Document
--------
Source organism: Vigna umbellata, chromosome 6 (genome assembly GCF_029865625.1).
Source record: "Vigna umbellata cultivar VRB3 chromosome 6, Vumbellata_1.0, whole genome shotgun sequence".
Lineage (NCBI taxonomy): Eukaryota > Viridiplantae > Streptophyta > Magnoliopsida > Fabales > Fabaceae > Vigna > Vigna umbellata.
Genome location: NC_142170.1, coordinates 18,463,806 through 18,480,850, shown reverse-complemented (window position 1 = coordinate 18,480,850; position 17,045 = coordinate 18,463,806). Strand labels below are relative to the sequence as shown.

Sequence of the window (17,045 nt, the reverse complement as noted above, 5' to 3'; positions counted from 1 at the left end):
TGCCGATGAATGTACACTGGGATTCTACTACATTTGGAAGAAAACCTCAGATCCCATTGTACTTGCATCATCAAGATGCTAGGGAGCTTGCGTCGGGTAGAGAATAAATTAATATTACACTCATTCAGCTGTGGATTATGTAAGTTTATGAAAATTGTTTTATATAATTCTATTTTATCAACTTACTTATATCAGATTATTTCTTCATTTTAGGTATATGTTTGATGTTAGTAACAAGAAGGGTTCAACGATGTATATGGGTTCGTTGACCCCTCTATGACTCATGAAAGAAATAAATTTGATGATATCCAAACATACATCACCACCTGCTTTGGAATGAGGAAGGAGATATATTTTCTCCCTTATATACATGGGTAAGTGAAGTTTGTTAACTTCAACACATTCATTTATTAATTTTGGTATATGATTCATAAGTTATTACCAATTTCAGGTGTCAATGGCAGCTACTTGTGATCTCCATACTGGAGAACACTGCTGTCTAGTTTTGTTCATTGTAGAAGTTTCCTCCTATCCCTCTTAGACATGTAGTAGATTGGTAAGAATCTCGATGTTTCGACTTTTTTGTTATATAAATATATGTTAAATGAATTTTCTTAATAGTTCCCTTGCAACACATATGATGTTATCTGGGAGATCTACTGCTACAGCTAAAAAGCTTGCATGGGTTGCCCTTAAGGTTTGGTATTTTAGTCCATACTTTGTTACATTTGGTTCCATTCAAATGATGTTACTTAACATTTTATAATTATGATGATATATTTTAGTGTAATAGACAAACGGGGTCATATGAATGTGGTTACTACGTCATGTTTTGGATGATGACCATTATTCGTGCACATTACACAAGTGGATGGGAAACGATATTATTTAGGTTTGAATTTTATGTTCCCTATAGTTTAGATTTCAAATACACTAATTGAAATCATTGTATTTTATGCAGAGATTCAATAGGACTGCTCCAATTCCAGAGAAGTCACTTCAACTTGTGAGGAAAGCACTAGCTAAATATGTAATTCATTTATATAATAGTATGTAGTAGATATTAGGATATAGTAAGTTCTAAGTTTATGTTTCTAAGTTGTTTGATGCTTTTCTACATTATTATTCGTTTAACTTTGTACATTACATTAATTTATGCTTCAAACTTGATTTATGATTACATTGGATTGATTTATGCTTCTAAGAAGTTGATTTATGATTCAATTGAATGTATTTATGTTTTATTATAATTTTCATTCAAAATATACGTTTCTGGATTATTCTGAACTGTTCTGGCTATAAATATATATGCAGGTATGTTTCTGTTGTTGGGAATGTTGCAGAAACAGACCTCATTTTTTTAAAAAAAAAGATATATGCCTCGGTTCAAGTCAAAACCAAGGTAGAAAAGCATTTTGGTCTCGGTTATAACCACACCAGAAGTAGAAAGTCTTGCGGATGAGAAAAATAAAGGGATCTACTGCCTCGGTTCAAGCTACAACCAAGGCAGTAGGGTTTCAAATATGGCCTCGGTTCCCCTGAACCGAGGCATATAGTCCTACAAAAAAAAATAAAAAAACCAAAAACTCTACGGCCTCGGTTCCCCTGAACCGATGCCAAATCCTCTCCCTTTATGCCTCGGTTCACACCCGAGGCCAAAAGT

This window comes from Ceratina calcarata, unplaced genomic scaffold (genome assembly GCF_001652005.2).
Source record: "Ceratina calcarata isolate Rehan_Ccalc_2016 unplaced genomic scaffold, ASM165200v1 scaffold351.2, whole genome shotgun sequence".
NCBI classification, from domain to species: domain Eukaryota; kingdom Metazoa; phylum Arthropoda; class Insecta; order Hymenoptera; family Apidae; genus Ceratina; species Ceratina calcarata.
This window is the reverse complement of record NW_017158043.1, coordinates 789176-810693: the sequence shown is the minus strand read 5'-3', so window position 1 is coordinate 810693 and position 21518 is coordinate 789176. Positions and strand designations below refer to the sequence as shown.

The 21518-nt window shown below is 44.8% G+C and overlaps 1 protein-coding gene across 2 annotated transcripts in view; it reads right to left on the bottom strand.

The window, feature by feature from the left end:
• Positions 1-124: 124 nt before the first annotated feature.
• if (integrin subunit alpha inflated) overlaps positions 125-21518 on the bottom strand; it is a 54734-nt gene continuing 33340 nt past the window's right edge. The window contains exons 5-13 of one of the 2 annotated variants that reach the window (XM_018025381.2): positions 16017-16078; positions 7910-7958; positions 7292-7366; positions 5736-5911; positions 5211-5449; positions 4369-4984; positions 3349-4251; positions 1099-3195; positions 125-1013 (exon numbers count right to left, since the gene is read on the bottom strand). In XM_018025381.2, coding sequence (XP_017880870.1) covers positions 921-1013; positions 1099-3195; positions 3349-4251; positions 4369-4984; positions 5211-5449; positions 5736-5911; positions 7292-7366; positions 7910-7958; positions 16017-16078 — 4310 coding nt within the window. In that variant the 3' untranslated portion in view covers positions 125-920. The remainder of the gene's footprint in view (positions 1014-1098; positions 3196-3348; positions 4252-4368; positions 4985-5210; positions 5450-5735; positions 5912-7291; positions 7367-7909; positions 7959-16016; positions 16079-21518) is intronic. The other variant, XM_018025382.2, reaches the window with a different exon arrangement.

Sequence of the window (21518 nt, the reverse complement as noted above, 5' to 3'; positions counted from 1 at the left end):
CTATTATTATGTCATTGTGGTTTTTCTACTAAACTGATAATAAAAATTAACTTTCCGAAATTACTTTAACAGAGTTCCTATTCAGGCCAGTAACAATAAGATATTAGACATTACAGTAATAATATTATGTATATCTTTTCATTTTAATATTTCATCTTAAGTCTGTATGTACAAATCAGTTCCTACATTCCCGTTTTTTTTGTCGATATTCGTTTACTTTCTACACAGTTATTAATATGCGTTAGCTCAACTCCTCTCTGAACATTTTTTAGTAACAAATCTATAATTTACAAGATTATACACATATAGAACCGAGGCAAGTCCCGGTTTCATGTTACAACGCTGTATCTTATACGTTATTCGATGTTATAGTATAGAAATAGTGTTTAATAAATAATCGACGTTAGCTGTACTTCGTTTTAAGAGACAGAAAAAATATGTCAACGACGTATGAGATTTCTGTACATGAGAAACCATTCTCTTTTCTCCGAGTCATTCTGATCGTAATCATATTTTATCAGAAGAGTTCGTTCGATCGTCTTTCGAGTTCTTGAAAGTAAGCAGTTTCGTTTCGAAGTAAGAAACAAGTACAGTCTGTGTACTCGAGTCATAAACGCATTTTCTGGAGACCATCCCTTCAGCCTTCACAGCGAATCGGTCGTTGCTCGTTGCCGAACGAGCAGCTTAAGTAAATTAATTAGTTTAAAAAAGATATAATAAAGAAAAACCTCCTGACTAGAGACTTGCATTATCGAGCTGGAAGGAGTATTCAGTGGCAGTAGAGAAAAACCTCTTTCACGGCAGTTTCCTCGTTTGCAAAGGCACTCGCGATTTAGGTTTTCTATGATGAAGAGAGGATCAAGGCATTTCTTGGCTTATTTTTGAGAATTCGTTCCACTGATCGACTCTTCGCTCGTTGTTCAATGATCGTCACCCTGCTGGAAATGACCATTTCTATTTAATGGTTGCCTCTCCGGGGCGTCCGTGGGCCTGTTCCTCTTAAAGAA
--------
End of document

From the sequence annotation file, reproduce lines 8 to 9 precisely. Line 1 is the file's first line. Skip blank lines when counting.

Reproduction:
Source record: "Ceratina calcarata isolate Rehan_Ccalc_2016 unplaced genomic scaffold, ASM165200v1 scaffold351.2, whole genome shotgun sequence".
NCBI classification, from domain to species: domain Eukaryota; kingdom Metazoa; phylum Arthropoda; class Insecta; order Hymenoptera; family Apidae; genus Ceratina; species Ceratina calcarata.